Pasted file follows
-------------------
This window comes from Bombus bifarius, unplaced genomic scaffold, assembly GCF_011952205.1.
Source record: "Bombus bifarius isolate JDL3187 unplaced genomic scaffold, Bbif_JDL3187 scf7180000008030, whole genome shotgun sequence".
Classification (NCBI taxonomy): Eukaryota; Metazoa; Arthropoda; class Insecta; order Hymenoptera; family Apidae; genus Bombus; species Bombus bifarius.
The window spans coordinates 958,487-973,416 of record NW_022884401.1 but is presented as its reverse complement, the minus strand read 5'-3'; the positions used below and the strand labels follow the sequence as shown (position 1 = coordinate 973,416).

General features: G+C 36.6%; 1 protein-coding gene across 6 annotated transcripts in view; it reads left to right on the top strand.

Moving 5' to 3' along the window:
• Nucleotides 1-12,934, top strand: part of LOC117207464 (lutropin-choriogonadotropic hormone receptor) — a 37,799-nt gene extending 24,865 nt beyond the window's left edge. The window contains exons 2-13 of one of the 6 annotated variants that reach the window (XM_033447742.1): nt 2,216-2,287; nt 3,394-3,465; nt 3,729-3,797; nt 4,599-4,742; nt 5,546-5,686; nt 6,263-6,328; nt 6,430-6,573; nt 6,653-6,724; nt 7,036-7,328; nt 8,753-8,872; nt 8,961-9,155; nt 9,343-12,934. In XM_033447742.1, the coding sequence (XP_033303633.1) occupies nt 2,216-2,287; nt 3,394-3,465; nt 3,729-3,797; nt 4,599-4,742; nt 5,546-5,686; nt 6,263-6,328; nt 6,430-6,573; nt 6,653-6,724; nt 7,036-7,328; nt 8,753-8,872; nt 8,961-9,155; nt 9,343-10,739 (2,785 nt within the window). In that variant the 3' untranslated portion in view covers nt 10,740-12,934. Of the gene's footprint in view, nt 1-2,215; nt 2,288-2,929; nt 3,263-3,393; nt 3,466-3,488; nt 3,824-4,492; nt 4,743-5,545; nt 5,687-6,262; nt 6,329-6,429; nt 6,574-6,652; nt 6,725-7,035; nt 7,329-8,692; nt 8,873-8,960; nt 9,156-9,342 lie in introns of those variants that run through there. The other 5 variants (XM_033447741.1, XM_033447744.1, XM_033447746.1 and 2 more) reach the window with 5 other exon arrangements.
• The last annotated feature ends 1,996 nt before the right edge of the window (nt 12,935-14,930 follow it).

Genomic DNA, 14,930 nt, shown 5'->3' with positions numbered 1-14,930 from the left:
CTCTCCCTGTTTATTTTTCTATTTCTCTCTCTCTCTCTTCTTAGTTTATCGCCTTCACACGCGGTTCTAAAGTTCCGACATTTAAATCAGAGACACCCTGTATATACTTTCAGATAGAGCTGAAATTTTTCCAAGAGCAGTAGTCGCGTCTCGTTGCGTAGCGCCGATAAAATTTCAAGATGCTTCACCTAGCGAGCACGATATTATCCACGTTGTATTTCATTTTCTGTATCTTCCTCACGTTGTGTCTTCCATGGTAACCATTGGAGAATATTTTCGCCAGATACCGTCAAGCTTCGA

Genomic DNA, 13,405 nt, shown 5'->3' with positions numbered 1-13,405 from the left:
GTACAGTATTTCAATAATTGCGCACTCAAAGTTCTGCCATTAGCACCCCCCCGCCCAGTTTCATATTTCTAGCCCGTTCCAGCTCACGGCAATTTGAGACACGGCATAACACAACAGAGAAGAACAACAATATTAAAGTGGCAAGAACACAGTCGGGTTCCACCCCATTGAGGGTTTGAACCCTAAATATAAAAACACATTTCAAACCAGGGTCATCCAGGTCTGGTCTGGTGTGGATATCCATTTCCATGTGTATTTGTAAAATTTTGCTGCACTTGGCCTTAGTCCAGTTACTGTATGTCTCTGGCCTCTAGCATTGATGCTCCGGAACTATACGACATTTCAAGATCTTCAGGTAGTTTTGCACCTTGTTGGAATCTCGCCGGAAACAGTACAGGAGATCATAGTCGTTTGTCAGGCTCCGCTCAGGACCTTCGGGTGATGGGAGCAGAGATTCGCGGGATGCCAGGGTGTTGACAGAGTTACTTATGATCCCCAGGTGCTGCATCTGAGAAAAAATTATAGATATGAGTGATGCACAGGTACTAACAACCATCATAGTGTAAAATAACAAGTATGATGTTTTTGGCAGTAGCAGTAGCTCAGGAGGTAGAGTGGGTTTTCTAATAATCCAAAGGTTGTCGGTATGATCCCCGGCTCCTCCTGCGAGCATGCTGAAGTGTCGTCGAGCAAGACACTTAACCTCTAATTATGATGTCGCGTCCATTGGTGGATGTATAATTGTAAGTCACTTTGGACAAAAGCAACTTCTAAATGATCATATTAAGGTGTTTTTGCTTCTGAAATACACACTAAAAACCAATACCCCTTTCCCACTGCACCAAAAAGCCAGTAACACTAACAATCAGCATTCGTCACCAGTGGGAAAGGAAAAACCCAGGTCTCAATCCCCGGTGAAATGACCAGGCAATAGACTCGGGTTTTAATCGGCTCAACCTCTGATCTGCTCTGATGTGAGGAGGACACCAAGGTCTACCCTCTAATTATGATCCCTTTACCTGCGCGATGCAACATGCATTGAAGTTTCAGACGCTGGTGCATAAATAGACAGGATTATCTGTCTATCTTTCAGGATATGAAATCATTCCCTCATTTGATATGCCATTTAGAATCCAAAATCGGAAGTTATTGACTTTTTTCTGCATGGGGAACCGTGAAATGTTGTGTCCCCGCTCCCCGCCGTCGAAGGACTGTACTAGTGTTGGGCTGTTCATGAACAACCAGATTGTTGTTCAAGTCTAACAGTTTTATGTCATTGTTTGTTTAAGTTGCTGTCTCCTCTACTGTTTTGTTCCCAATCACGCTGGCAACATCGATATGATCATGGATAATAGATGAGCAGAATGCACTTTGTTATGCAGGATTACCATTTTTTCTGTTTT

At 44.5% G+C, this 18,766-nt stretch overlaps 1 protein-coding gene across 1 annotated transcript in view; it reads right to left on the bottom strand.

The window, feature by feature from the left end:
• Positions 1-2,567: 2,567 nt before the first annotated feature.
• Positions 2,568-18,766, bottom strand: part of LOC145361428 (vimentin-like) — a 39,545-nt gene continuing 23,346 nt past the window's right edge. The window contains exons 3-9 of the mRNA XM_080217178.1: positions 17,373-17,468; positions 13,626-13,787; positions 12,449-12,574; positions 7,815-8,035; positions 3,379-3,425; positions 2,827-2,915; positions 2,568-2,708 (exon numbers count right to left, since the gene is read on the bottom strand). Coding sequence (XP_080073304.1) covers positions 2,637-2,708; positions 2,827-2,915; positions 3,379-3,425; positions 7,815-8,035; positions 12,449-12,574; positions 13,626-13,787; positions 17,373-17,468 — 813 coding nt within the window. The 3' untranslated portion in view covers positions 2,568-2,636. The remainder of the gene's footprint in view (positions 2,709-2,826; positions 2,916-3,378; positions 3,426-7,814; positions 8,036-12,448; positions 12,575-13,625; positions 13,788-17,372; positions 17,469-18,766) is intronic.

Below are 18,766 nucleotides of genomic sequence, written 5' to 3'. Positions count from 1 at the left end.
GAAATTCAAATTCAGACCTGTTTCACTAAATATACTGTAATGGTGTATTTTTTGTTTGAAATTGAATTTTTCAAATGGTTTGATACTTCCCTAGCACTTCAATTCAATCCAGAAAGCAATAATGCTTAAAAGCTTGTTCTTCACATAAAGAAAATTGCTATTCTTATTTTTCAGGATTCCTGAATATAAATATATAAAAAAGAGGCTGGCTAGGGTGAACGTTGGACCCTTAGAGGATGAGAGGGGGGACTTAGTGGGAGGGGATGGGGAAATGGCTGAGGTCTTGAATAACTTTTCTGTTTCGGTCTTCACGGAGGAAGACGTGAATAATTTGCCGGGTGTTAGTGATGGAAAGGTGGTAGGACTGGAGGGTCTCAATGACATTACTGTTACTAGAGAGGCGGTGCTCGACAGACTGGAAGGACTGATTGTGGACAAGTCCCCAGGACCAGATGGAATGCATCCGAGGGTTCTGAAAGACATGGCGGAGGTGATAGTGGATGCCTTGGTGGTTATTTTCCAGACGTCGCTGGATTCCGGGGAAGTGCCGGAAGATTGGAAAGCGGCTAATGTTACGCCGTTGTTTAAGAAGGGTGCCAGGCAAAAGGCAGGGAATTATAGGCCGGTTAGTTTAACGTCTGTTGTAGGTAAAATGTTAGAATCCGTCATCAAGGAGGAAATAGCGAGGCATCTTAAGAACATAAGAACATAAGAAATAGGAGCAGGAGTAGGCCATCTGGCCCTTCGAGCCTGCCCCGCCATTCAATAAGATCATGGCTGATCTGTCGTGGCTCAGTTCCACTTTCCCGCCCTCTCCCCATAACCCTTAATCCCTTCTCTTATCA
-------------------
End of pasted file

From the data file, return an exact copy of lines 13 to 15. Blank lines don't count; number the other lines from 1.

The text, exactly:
At 44.5% G+C, this 18,766-nt stretch overlaps 1 protein-coding gene across 1 annotated transcript in view; it reads right to left on the bottom strand.

The window, feature by feature from the left end:
• Positions 1-2,567: 2,567 nt before the first annotated feature.